“I get to be an advisor as well as a coach,” he continues. “When they need help I provide guidance, whether it’s about picking a college, dealing with health issues, or understanding good nutrition. Those are the most important things. Winning is not at the top the list.”

Feldman has had a long journey between his first job as a high school coach, at Yorktown (N.Y.) High School, and his current post at North Oconee. He started a program from scratch at the University of Georgia, worked at a middle school for a while, and was Head Coach at Piedmont, an NCAA Division III school, from 2008 to 2015.

“Coaching at Piedmont was the best experience of my life,” he says. “It was a fabulous environment with a great athletic director and I had a blast. But after seven years, I decided it was time to move on, and though my retirement didn’t go as planned, now I’ve had two tremendous years at North Oconee.”

Feldman believes it’s important for coaches to know when to leave and start something new. “The best decisions I’ve made are when I have quit something and moved on,” he says. “My advice is to feel yourself out and don’t stay where you’re unhappy because you’re afraid you won’t secure another job—you’ll find it. And things will only go downhill at your current job if it’s not the right fit for you anymore.”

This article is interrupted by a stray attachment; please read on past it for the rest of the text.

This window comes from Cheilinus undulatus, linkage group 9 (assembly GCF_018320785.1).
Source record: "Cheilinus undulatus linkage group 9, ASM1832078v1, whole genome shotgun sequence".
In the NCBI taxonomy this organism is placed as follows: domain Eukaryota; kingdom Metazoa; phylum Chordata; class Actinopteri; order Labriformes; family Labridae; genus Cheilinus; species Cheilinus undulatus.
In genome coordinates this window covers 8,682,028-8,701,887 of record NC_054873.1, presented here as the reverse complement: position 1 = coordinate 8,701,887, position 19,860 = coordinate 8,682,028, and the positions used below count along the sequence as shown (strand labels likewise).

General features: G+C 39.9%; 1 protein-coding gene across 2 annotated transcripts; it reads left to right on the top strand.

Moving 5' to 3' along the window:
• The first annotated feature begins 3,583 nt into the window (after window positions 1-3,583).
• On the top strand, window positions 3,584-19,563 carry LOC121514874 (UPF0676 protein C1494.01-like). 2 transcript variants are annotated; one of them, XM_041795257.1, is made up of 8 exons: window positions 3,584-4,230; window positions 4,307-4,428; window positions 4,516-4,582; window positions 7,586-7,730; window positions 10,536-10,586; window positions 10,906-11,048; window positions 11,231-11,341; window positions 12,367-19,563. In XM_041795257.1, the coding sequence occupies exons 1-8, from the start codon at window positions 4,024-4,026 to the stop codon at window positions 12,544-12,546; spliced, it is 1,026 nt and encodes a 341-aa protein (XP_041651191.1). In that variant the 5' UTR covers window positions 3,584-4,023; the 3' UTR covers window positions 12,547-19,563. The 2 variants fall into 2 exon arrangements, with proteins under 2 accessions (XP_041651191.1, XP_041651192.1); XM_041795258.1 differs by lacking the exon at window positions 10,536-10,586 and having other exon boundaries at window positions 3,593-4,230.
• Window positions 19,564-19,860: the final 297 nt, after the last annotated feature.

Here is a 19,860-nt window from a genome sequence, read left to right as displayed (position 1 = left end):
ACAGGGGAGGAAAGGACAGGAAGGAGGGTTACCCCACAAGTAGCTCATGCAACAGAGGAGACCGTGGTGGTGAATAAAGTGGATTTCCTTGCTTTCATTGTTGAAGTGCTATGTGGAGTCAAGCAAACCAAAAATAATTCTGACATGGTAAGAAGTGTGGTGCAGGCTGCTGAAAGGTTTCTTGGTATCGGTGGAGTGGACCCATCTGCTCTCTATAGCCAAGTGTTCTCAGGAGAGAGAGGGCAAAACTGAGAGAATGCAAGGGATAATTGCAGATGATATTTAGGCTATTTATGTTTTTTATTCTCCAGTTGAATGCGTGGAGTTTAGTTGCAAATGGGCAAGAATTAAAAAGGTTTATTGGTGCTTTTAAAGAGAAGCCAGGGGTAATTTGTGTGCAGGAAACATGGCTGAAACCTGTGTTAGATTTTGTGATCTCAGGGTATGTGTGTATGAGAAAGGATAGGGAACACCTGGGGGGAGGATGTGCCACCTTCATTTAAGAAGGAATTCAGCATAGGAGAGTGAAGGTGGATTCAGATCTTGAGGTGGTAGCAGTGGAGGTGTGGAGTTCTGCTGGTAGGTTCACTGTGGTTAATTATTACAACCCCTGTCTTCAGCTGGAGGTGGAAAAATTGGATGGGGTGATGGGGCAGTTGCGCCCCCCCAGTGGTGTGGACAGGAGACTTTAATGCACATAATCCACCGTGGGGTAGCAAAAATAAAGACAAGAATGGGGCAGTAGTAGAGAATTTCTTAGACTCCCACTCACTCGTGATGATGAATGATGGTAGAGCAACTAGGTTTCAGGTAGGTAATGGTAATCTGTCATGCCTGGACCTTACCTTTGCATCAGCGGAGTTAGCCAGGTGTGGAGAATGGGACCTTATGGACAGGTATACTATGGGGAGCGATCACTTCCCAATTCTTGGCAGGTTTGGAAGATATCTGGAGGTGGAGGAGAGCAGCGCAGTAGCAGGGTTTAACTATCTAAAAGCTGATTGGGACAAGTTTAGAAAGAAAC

Overall, Feldman loves being back in the high school ranks. Pay is not an issue because he receives retirement benefits, and the kids bring an enthusiasm that he has found refreshing. Every day, he enjoys helping the young women through an important time in their lives.

“At the college level you’re teaching winning through competition, but at the high school level you’re teaching basic skills,” Feldman says. “And the atmosphere in the gym is different. While the college women are fighting for starting time and working all week just to win on the weekend, the high school girls are enjoying the sport and each other’s company.”

NEVER TOO LATE

From afar, it looked like Larry Bock was the consummate NCAA Division III coach, an expert at winning at the non-scholarship level, enjoying small school life where you can be involved in many areas of campus. But if you looked closer, you’d learn there was a lot more going on.

“A big reason I stayed so long at Juniata was that my wife and I didn’t want to uproot our children,” says Bock, who had compiled two Division III national titles along with 25 trips to the national semifinals. “And there was no big reason to leave. I was at a really good school in a really good community, and I didn’t let my ego convince me that someplace bigger translated to someplace better.”

But once his children were out of the house and doing well in their own careers, the family factor was no longer an issue. In addition, during his last 15 years at Juniata, Bock doubled as the school’s athletic director, and the combined demands of the two positions were getting to be too much. He also knew his top assistant coach was more than ready to take the reins.

“The program was in good shape and I thought about either going into administration full time or retiring,” Bock says. “But I also knew if I stopped coaching I would miss being around the athletes, especially the training aspect and seeing them improve every day.”